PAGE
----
the College of Speech and Language Therapy. Students are also represented
in the network.

The network aims to provide a means for the development of good practice in
teaching and assessment of phonetics in the context of speech and language
therapy. It also aims to promote the development of innovative teaching
methods and materials that will encourage student-centred learning. Through
its activities the network aims to forge closer links between colleagues
both in academic and professional establishments.

Within the framework of NETPHON a working party has been set up to promote
the sharing and development of teaching materials for phonetics. The aims of
this working party are to:

i) collate information on what teaching materials have been developed at
different establishments for teaching phonetics (theoretical, practical,
ii) establish whether the materials could be made available to other colleagues;
iii) collate and disseminate information received from colleagues and
iv) identify any gaps in teaching materials with a view to further
promoting the development of teaching materials.

As a first stage in setting about these tasks the working party is carrying out
an international survey of colleagues involved in the teaching of phonetics
(in all contexts, not just that of speech and language therapy programmes),
with a view to constructing a database of available materials.

We would be most grateful if teachers of phonetics who have developed teaching
materials which they think may be of interest to colleagues would take the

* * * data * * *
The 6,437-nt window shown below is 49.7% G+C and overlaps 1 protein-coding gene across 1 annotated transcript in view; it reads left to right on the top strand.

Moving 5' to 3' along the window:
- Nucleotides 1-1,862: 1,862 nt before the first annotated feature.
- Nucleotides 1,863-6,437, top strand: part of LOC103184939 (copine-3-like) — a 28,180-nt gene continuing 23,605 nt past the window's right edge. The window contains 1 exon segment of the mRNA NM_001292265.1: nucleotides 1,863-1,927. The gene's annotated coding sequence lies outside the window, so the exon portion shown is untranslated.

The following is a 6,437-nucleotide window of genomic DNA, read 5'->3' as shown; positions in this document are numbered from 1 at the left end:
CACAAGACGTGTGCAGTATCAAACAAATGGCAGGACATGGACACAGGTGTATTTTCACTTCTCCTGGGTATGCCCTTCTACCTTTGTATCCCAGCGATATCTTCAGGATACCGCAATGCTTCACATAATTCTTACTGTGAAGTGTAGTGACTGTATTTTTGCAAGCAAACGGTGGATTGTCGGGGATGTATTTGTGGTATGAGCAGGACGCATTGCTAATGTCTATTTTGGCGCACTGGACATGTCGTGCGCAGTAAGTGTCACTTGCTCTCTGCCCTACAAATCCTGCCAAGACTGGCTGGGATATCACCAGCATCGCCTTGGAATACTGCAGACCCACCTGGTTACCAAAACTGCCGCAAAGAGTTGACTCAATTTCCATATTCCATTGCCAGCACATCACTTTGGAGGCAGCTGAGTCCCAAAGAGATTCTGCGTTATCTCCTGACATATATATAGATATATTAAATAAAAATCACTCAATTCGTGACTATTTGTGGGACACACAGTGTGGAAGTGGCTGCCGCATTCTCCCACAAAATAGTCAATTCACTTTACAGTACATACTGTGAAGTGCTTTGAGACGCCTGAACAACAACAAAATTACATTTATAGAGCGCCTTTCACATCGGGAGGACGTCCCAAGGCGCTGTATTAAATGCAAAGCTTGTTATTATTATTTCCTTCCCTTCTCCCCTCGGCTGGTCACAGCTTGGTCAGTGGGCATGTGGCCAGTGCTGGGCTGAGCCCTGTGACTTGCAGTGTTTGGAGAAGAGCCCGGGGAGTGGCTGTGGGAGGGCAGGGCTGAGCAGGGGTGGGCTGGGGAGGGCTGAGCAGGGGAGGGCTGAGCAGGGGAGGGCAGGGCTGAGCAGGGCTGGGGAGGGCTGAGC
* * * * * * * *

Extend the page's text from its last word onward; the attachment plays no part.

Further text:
short time required to answer the following questions.

i) Please give brief outline description of the materials which you have

ii) What level are the teaching materials aimed at (i.e. beginners, more
advanced etc.)?

iii) What part of the phonetics curriculum are the teaching materials aimed
at (i.e. practical articulatory and auditory phonetics and/or acoustic

iv) What form do the teaching materials take (i.e. audio cassettes, video
cassettes, computer software)? If you use software please state what
computers platforms they can be mounted on.

v) Is there any material to support the teaching materials (e.g.
workbooks, manuals, other documentation etc.)?

vi) Are you willing to share the teaching materials with colleagues at
other establishments? If so, what would the cost be ?

viii) The name of a contact person who would be responsible for
distributing the teaching materials, their postal address, telephone
number, fax number and email address

ix) Finally, what sort of teaching materials would you like but don't have ?

Any information you can give us will be gratefully received. Please send
replies by e-mail to

We plan to make our materials database available on the internet, in
the form of a WWW page. We will make a further announcement about this when it
is available.

A workshop on teaching materials is due to be held in mid September 1995.


Sandra Whiteside
Helen Pandeli
Gerry Docherty
Martin Duckworth
(NETPHON Working Party on Teaching Materials).